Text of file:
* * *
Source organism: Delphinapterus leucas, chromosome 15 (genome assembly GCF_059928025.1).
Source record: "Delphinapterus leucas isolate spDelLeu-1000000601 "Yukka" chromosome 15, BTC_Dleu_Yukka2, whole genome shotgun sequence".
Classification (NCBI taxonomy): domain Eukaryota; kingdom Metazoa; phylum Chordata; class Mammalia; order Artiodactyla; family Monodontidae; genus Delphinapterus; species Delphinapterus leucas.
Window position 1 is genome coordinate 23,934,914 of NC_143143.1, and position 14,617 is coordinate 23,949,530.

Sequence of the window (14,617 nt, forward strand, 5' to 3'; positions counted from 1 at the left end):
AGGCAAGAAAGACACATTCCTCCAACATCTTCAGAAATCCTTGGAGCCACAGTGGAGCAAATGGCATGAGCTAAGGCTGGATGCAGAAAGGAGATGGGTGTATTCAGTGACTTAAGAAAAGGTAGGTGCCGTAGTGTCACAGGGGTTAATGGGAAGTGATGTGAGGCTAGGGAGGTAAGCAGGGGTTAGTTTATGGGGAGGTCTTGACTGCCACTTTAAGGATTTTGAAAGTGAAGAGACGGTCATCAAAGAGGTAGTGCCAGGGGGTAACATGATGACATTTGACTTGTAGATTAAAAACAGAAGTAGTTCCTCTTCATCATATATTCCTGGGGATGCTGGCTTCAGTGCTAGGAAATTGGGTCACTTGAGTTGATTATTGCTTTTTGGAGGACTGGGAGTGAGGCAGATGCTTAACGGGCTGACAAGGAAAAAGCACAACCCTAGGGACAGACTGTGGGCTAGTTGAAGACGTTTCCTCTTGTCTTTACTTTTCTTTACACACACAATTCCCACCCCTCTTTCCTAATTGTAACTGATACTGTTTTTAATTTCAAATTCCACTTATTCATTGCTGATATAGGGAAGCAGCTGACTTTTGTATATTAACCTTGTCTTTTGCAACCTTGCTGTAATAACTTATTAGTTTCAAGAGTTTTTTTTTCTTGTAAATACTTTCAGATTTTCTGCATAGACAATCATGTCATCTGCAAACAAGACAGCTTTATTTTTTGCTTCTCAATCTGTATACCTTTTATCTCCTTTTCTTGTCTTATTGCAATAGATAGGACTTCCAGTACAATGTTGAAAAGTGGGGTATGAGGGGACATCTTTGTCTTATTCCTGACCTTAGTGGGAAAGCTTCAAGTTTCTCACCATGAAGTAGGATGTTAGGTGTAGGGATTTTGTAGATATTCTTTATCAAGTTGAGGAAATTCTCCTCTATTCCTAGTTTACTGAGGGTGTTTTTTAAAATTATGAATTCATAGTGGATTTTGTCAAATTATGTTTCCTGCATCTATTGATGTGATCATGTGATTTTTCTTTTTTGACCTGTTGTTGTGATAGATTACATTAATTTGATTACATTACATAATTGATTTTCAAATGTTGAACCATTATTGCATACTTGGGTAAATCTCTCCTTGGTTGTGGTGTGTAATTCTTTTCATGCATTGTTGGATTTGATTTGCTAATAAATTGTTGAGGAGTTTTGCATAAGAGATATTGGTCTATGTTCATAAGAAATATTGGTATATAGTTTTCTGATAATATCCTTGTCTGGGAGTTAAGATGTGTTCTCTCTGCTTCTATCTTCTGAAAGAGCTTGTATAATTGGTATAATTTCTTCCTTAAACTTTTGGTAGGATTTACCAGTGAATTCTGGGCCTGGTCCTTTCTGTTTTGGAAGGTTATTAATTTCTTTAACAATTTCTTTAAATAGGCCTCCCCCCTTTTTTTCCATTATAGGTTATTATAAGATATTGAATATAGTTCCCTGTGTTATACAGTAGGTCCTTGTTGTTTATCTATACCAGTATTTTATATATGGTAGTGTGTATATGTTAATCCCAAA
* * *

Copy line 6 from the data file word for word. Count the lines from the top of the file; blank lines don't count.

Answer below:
AGGCAAGAAAGACACATTCCTCCAACATCTTCAGAAATCCTTGGAGCCACAGTGGAGCAAATGGCATGAGCTAAGGCTGGATGCAGAAAGGAGATGGGTGTATTCAGTGACTTAAGAAAAGGTAGGTGCCGTAGTGTCACAGGGGTTAATGGGAAGTGATGTGAGGCTAGGGAGGTAAGCAGGGGTTAGTTTATGGGGAGGTCTTGACTGCCACTTTAAGGATTTTGAAAGTGAAGAGACGGTCATCAAAGAGGTAGTGCCAGGGGGTAACATGATGACATTTGACTTGTAGATTAAAAACAGAAGTAGTTCCTCTTCATCATATATTCCTGGGGATGCTGGCTTCAGTGCTAGGAAATTGGGTCACTTGAGTTGATTATTGCTTTTTGGAGGACTGGGAGTGAGGCAGATGCTTAACGGGCTGACAAGGAAAAAGCACAACCCTAGGGACAGACTGTGGGCTAGTTGAAGACGTTTCCTCTTGTCTTTACTTTTCTTTACACACACAATTCCCACCCCTCTTTCCTAATTGTAACTGATACTGTTTTTAATTTCAAATTCCACTTATTCATTGCTGATATAGGGAAGCAGCTGACTTTTGTATATTAACCTTGTCTTTTGCAACCTTGCTGTAATAACTTATTAGTTTCAAGAGTTTTTTTTTCTTGTAAATACTTTCAGATTTTCTGCATAGACAATCATGTCATCTGCAAACAAGACAGCTTTATTTTTTGCTTCTCAATCTGTATACCTTTTATCTCCTTTTCTTGTCTTATTGCAATAGATAGGACTTCCAGTACAATGTTGAAAAGTGGGGTATGAGGGGACATCTTTGTCTTATTCCTGACCTTAGTGGGAAAGCTTCAAGTTTCTCACCATGAAGTAGGATGTTAGGTGTAGGGATTTTGTAGATATTCTTTATCAAGTTGAGGAAATTCTCCTCTATTCCTAGTTTACTGAGGGTGTTTTTTAAAATTATGAATTCATAGTGGATTTTGTCAAATTATGTTTCCTGCATCTATTGATGTGATCATGTGATTTTTCTTTTTTGACCTGTTGTTGTGATAGATTACATTAATTTGATTACATTACATAATTGATTTTCAAATGTTGAACCATTATTGCATACTTGGGTAAATCTCTCCTTGGTTGTGGTGTGTAATTCTTTTCATGCATTGTTGGATTTGATTTGCTAATAAATTGTTGAGGAGTTTTGCATAAGAGATATTGGTCTATGTTCATAAGAAATATTGGTATATAGTTTTCTGATAATATCCTTGTCTGGGAGTTAAGATGTGTTCTCTCTGCTTCTATCTTCTGAAAGAGCTTGTATAATTGGTATAATTTCTTCCTTAAACTTTTGGTAGGATTTACCAGTGAATTCTGGGCCTGGTCCTTTCTGTTTTGGAAGGTTATTAATTTCTTTAACAATTTCTTTAAATAGGCCTCCCCCCTTTTTTTCCATTATAGGTTATTATAAGATATTGAATATAGTTCCCTGTGTTATACAGTAGGTCCTTGTTGTTTATCTATACCAGTATTTTATATATGGTAGTGTGTATATGTTAATCCCAAA